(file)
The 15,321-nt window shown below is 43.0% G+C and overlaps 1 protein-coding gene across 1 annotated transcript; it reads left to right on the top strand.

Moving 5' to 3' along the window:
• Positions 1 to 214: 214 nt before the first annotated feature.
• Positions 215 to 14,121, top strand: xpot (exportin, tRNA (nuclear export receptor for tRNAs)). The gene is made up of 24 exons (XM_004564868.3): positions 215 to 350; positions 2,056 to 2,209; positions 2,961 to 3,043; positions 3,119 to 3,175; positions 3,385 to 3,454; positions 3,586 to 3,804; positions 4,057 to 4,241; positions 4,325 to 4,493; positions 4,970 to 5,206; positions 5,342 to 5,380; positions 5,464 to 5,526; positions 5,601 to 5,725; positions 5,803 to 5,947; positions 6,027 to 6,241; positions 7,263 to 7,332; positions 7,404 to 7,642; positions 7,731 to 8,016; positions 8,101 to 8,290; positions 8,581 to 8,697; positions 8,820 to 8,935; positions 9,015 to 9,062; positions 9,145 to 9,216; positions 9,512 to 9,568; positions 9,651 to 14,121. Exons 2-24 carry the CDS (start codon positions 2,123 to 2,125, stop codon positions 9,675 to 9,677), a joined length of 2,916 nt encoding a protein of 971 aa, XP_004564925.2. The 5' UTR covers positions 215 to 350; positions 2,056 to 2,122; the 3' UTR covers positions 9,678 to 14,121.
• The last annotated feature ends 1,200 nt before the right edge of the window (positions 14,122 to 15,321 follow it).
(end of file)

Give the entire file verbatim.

The 15,321-nt window shown below is 43.0% G+C and overlaps 1 protein-coding gene across 1 annotated transcript; it reads left to right on the top strand.

Moving 5' to 3' along the window:
• Positions 1 to 214: 214 nt before the first annotated feature.
• Positions 215 to 14,121, top strand: xpot (exportin, tRNA (nuclear export receptor for tRNAs)). The gene is made up of 24 exons (XM_004564868.3): positions 215 to 350; positions 2,056 to 2,209; positions 2,961 to 3,043; positions 3,119 to 3,175; positions 3,385 to 3,454; positions 3,586 to 3,804; positions 4,057 to 4,241; positions 4,325 to 4,493; positions 4,970 to 5,206; positions 5,342 to 5,380; positions 5,464 to 5,526; positions 5,601 to 5,725; positions 5,803 to 5,947; positions 6,027 to 6,241; positions 7,263 to 7,332; positions 7,404 to 7,642; positions 7,731 to 8,016; positions 8,101 to 8,290; positions 8,581 to 8,697; positions 8,820 to 8,935; positions 9,015 to 9,062; positions 9,145 to 9,216; positions 9,512 to 9,568; positions 9,651 to 14,121. Exons 2-24 carry the CDS (start codon positions 2,123 to 2,125, stop codon positions 9,675 to 9,677), a joined length of 2,916 nt encoding a protein of 971 aa, XP_004564925.2. The 5' UTR covers positions 215 to 350; positions 2,056 to 2,122; the 3' UTR covers positions 9,678 to 14,121.
• The last annotated feature ends 1,200 nt before the right edge of the window (positions 14,122 to 15,321 follow it).